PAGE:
Tuesday’s trading begins in the shadow of the Cyprus bank bailout. Wall Street bank stocks almost unanimously took a hit on Monday upon news of the Cypriot parliament’s now postponed vote on a tax on private deposits, approval of which is necessary if that country’s financial institutions are to receive a much needed bailout from the European Central Bank.
On the S&P 500, Bank of America (BAC) got off relatively easy with a loss of only 0.08 percent, with shares trading at $12.56 by closing.
J.P. Morgan Chase (JPM) was down 1.02 percent to $49.51, but the reasons for this have probably as much to do with the events of last Thursday, when the bank first had part of its stress-test plan sent back by the Fed for reconfiguration, and last Friday when Senator Carl Levin excoriated the bank’s top executives in a lengthy hearing before the Permanent Subcommittee on Investigations for their roles in last year’s “London Whale” trading scandal.
Morgan Stanley (MS) was the biggest loser, down 2.54 percent to $22.99 per share. Citigroup (C) was second place, down 2.16 percent to $46.24, followed by Wells Fargo (WFC), who was down 1.15 percent to $37.76 per share. The Charles Schwab Corp. (SCHW) was down 1.12 percent to $17.66, SunTrust Banks (STI) 0.86 percent to $28.21, while PNC Financial Services (PNC) lost 0.82 percent to $66.25.
These losses are significant, because they could reflect one or any combination of a number of fears:
-That European Central Bank President Mario Draghi’s stated desire to save the euro at any cost will translate into Cypriot depositors rushing to withdraw from their accounts.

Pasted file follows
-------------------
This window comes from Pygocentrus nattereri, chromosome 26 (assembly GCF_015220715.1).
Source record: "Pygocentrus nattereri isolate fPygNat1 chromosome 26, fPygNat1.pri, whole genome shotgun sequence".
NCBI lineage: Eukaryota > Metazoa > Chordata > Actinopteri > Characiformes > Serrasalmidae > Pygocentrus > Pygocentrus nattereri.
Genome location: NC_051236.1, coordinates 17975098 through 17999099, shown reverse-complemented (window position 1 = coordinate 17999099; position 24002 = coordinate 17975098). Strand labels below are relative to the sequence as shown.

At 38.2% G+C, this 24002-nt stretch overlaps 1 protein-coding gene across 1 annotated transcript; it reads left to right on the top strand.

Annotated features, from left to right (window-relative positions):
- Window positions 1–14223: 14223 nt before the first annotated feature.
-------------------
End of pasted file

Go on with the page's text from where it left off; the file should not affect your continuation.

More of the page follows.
-That such a run on the banks could have a contagious effect especially on Cyprus’s counterparts in other troubled eurozone countries who have received bailouts and may again in the future.
-That such a run on the banks will lead to increasing instability in the European Union at a time when everyone was just starting to get comfortable with a modicum of certainty about the future there.
-That this move will set a precedent for how bailouts will be dealt with by future governments, whether in Europe or not. Namely, that the safety of the common bank deposit is not guaranteed against the negligent behavior of those very banks.
Of course, this could all blow over in a short period and to a large extent if the Cypriot parliament manages to make the tax less onerous on the average citizen, and opts to focus instead on the island’s largest depositors.
[Image via Flickr]
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